Sometimes being alone, we feel a more urgent need for God than when we are surrounded by friends and family. Without my husband around I felt more vulnerable. Sensing my dependence on God more acutely, I saw his hand in everything. I knew that the emotional strength to make it through each day came from him. Every week that went by without some sort of problem with the car, or house, or computer was a gift from God. I saw God’s kindness in the kindness shown to me by others. Every failure or extra challenge was a chance for God to show his grace was sufficient for me, for his power is made perfect in weakness. (2 Corinthians 12:9) He was on my mind in a more immediate way. I was much closer to praying continually (1 Thessalonians 5:17) than I had ever been.

As the weeks and months went by, my husband and I kept in touch, mainly by email. Once a week we were allowed a 15-minute phone call. We sent packages. If a letter arrived in the mail without a stamp on it (outgoing letters are free for deployed service members), it made my day. Nowadays, who has the privilege of getting handwritten love letters from her husband?!

I missed him intensely, and yet I felt less and less alone. God was supplying all that I needed by his grace and mercy. There was peace in my heart. With my husband on the other side of the world and only phone calls, emails, and occasional snail mail to connect us, I learned to let God be God, instead of expecting my husband to fill the God-shaped hole in my psyche.

It became clear to me that I had been committing idolatry—making my husband my God. I realized there had been times that my husband was not living up to my expectations because my expectations could not be fulfilled by a mere human being. God had given me the blessing I had prayed for since I was a young girl—a wonderful husband. I had selfishly taken the gift and made it my focus, in a sense turning my back on the giver. By the blood of Jesus my Savior, my God didn’t abandon me when I had dethroned him in my heart. It was his desire to turn me back toward himself and shower his grace and mercy on me. This he did, through his Word.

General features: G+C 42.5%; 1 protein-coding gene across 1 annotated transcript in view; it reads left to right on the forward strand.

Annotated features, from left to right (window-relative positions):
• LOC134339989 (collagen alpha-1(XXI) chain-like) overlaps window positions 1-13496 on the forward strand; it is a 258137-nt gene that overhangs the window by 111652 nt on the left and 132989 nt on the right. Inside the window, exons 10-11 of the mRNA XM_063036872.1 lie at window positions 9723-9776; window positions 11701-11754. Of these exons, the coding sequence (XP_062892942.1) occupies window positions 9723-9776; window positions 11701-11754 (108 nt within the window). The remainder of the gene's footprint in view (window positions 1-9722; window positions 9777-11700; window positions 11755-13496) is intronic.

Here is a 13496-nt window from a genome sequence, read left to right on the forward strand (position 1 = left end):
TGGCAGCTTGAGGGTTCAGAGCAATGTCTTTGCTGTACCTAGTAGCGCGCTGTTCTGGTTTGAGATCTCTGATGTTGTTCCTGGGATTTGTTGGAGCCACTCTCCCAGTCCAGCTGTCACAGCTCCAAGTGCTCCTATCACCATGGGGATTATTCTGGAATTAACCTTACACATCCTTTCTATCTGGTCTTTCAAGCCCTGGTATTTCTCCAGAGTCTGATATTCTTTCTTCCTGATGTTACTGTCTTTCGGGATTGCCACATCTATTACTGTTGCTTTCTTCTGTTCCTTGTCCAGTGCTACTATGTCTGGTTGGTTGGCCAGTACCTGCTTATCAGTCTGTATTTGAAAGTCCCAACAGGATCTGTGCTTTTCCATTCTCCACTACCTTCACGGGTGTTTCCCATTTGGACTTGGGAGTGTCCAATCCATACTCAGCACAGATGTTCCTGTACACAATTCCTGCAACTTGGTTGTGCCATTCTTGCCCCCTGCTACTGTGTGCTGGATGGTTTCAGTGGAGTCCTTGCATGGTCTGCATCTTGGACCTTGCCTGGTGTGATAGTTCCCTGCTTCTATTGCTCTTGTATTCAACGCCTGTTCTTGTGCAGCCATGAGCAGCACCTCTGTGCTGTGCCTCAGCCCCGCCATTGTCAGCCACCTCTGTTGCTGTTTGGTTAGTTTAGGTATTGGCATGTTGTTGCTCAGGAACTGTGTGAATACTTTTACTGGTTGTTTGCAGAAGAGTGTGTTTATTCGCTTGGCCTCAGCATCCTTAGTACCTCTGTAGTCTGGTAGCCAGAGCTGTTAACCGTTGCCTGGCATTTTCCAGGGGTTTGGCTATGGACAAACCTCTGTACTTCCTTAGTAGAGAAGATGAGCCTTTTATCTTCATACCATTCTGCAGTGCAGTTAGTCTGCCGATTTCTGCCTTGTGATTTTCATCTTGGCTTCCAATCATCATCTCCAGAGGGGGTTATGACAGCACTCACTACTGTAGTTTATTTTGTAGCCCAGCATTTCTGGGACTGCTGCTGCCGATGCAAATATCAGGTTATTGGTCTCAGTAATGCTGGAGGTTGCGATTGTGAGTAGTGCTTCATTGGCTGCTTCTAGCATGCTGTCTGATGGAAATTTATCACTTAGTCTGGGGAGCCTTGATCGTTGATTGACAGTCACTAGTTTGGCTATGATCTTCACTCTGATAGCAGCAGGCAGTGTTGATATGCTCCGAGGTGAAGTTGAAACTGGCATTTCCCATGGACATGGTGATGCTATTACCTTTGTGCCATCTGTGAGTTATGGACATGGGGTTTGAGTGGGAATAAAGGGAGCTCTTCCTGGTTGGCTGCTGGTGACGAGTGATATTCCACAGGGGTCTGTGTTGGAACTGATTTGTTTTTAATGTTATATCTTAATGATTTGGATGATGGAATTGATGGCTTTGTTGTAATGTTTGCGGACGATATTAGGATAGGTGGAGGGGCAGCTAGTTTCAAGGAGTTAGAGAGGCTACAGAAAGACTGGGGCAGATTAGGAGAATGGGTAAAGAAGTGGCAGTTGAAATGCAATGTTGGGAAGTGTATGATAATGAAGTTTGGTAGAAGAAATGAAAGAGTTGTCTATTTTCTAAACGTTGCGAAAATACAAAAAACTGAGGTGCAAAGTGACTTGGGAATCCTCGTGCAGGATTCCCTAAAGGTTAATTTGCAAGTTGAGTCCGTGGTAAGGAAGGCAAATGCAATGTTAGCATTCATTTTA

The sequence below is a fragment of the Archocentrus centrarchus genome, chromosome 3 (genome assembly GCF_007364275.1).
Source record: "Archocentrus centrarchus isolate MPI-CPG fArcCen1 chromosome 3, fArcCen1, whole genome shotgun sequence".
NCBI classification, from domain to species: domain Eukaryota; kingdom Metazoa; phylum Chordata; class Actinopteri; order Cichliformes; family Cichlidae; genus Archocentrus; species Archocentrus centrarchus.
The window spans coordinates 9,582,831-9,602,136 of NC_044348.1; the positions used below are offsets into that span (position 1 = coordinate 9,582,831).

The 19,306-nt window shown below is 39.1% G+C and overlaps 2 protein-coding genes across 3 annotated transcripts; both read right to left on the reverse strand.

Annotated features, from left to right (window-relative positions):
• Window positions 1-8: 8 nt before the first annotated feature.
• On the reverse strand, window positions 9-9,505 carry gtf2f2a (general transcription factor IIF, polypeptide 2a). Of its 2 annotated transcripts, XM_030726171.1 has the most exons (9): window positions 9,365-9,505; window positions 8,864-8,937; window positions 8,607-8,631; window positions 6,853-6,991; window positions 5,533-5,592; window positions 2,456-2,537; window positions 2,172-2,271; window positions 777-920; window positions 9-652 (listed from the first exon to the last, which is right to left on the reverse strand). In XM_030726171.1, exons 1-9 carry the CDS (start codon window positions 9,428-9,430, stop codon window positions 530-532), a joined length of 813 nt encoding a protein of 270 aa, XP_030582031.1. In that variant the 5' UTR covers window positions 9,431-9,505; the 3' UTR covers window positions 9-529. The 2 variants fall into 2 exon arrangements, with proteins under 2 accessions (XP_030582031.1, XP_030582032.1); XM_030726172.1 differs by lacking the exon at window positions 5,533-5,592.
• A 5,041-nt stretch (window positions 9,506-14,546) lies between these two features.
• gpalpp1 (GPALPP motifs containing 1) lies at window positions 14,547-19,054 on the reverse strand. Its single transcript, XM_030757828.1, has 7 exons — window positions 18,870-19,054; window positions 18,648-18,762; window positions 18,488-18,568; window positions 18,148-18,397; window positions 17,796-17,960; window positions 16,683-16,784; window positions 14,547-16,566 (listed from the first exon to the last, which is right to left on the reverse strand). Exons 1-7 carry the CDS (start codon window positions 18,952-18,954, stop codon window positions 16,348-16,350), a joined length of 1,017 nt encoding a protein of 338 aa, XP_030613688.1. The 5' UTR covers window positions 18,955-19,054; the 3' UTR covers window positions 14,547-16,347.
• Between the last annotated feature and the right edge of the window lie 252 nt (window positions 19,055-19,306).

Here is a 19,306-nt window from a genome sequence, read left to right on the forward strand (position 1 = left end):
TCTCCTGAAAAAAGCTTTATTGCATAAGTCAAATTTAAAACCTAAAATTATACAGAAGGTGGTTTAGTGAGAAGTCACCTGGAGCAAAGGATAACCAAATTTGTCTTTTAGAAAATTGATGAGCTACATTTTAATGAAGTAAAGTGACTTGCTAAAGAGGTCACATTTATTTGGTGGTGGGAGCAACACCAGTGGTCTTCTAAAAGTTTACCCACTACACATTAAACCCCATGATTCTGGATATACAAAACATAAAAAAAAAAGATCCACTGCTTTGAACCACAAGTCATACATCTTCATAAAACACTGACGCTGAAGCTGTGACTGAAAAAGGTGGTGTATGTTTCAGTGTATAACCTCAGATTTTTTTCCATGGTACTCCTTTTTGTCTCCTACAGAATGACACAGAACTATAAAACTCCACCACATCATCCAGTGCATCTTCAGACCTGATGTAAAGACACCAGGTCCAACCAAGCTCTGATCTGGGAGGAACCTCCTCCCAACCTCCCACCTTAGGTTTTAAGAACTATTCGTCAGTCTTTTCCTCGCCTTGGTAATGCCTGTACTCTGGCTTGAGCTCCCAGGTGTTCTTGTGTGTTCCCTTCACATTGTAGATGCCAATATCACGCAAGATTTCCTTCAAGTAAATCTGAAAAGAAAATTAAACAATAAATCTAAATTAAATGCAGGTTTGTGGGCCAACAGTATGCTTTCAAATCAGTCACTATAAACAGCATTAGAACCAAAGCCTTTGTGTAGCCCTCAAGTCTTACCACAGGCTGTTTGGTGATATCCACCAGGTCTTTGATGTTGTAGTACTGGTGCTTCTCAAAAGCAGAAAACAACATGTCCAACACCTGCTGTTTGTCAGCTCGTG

Finally the day came when our family was reunited. My husband arrived on a commercial flight. We brought a copy of his orders to the ticket counter and received a pass to allow us to go through security. There wasn’t a lot of fanfare, but we wouldn’t have noticed it anyway. All that mattered at that moment was the three of us—together. That day was just as joyous as the day we were separated was painful.

Now, with God in first place and my husband where he belonged as the head of our household, we could move forward with our lives as a happier, spiritually healthier family.

“The LORD has done great things for us, and we are filled with joy.” (Psalm 126:3)

Prayer Suggestions:

  • Is there something or someone you have allowed to take the place of God in your heart? Confess that to him.
  • Thank god for the challenges in your life that have brought you closer to him. Thank him for reaching out to you in spite of your sinfulness.
  • Is there a challenge or trial you are enduring right now? Ask God to use it to strengthen you and bring you closer to himself. Ask God to help you make time to be in his Word, and ask the Holy Spirit to work in your heart through that Word.

Written by Tracy Siegler
Reviewed by Professor-emeritus David Valleskey